So here's hoping New Year Fuzzy Feelings- the reboot- lasts longer than the original... or perhaps I just need to factor in soul food all year round?  

*edited 25/1/2017 - talking with a friend last night I realised I should explain, I have a first degree relative who died from bowel cancer (my father) as such the advice is to have a colonoscopy every five years - happy to say I am symptom free. If you have any concerns about your health don't be shy to seek medical advice. 

Saturday, 14 January 2017

Five Tips from a One Time Group Travel Virgin

On 'that' trip. Scotland 2011



In I my pre-mum, pre-writing about travel with babies life I was often to be found curled up with a good book. On occasion I got myself out of the house and had an adventure or two. If you read until the end of my rather long tale of group travel virgin blog you will know that I married my tour guide. That fact basically makes me an expert in small group travel. Between the Kimberly trip which was my first time and the trip with Walkabout Scotland where I met my husband I also went by myself on small group tours to:

USA - epic road trip from California to New York -2008



Ayre Peninsula- South Australia -2009

Borneo  - 2010


On Safari in Tanzania -2011

A sail boat adventure in Turkey - 2011

A snowy road trip from Vancouver to Banff- 2011

A road trip/pub crawl in Ireland -2011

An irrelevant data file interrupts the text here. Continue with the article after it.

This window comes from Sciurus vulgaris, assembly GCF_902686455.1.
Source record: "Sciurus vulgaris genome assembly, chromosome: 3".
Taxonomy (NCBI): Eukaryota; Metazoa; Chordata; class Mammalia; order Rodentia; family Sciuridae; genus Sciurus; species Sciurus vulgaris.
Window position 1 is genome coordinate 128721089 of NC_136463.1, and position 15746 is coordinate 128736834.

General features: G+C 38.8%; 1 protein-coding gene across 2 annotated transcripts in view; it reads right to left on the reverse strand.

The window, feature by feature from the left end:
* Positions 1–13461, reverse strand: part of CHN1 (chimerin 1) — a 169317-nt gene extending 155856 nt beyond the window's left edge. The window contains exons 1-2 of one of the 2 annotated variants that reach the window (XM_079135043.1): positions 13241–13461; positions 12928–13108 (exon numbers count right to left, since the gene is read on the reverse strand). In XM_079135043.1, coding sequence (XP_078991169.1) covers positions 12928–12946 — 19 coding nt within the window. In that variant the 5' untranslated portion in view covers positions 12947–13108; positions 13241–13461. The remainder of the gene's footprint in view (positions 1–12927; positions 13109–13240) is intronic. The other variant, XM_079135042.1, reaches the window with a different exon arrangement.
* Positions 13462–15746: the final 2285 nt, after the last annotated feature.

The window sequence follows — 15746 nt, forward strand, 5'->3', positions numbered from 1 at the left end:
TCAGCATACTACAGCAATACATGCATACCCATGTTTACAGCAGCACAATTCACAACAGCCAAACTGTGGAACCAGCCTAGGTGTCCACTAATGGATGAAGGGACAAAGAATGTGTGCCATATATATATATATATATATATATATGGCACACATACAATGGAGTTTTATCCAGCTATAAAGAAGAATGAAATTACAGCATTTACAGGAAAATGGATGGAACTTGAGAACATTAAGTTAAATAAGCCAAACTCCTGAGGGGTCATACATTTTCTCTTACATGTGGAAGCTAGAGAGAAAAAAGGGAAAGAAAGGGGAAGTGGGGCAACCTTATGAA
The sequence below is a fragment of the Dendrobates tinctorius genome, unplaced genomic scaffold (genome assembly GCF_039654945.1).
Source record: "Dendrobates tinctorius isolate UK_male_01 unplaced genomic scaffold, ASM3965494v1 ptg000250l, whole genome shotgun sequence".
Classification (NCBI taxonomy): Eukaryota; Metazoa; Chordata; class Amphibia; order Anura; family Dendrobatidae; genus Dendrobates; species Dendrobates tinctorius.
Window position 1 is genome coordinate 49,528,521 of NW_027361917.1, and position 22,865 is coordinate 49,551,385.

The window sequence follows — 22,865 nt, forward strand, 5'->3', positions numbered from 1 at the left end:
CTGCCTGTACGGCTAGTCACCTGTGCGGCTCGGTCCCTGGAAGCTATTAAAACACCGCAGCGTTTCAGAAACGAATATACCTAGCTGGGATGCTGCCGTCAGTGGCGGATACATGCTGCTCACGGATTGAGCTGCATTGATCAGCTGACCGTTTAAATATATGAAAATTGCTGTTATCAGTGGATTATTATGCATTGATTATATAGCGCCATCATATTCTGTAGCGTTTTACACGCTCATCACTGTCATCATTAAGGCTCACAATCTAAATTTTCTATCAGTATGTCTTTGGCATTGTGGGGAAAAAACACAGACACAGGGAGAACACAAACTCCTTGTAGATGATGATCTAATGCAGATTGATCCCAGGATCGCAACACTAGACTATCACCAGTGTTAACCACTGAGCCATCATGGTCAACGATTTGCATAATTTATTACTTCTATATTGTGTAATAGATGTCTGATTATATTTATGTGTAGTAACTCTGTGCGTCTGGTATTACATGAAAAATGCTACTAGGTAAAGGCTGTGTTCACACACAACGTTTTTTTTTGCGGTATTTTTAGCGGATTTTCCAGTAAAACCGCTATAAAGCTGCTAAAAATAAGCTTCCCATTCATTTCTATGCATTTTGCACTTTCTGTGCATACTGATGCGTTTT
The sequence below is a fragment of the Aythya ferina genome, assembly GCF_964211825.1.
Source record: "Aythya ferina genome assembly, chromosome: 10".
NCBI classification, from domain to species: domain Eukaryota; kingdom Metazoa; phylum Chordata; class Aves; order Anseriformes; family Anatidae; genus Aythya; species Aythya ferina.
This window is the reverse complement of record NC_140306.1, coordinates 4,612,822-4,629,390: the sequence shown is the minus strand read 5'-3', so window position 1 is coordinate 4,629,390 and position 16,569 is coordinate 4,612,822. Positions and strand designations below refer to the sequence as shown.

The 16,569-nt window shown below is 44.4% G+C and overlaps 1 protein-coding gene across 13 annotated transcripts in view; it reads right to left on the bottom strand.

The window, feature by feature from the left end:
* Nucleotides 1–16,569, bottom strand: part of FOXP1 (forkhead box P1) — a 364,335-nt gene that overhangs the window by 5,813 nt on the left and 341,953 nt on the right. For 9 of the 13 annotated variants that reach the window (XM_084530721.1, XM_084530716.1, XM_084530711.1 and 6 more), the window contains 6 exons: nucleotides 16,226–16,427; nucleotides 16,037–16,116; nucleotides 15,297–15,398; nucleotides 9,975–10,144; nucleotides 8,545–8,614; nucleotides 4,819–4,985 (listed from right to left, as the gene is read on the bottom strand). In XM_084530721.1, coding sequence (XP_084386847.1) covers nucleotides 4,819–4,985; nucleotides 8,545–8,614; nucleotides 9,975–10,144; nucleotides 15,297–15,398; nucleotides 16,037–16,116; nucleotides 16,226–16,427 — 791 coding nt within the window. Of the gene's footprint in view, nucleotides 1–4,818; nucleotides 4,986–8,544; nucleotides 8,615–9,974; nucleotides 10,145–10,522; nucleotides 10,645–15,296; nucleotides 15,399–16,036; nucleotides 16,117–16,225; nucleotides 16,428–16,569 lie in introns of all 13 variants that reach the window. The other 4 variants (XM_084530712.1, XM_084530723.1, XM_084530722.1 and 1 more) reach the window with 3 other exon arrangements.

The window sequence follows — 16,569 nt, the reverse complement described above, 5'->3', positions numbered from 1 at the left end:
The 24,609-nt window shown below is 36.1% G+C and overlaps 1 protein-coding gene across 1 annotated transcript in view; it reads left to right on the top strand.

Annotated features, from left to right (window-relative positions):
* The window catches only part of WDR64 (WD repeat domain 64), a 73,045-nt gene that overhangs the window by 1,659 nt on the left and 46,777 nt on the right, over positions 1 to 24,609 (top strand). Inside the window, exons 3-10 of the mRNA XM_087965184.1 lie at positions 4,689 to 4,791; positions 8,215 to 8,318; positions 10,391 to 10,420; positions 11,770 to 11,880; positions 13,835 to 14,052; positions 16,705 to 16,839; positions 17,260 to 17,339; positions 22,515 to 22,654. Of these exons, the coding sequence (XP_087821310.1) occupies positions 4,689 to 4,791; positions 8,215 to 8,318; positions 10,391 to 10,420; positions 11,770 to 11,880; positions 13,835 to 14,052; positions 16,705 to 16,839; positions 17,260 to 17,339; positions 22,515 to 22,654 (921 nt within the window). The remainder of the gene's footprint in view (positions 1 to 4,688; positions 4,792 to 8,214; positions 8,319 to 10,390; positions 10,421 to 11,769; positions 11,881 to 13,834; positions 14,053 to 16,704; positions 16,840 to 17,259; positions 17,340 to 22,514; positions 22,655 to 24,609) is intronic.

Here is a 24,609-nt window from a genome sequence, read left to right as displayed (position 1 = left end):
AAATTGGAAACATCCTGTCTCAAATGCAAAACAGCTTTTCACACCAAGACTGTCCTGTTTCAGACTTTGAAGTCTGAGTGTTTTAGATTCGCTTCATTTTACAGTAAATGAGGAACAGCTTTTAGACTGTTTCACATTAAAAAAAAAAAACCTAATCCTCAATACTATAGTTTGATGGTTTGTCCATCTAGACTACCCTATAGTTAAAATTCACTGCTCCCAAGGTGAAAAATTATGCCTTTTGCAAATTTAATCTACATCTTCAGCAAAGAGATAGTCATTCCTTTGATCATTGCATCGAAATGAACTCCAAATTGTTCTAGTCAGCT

Here are some things I have learnt along the way:

Tip 1: 
When selecting the type of group travel to go for always choose something you love: ie if you go on a trip that involves camping, or trekking – because you love those things, you will meet like minded fellow travellers. 

 Tip 2: 
If your already out of your comfort zone - go even further and break the ice with everyone in your group, because...

Tip 3:
When you travel with an organised small group tour you are never on your own for very long. You may not know it yet - but you are about to become part of a new tribe!

Tip 4:
When reading a tour itinerary it is a good idea to keep in mind what is an 'included' item in the itinerary and what is an extra – that way you know what you are paying for before you go and can budget for any extras you might want to do.

Tip 5:
Beware - group travel is a gateway drug. Before you know it you will be jumping off the tour bus and into a solo travel adventure.

Flying solo in Israel -2011


Thursday, 5 January 2017

Tale of a Group Travel Virgin


I wrote a travel story recently that saw me looking back to a trip that I took ten years ago. Writing it was quite an interesting journey in itself – funny how when you look back patterns reveal themselves. That's one of the reasons I love writing. The story did not get chosen for the project I sent it off to- so I thought I would post it here.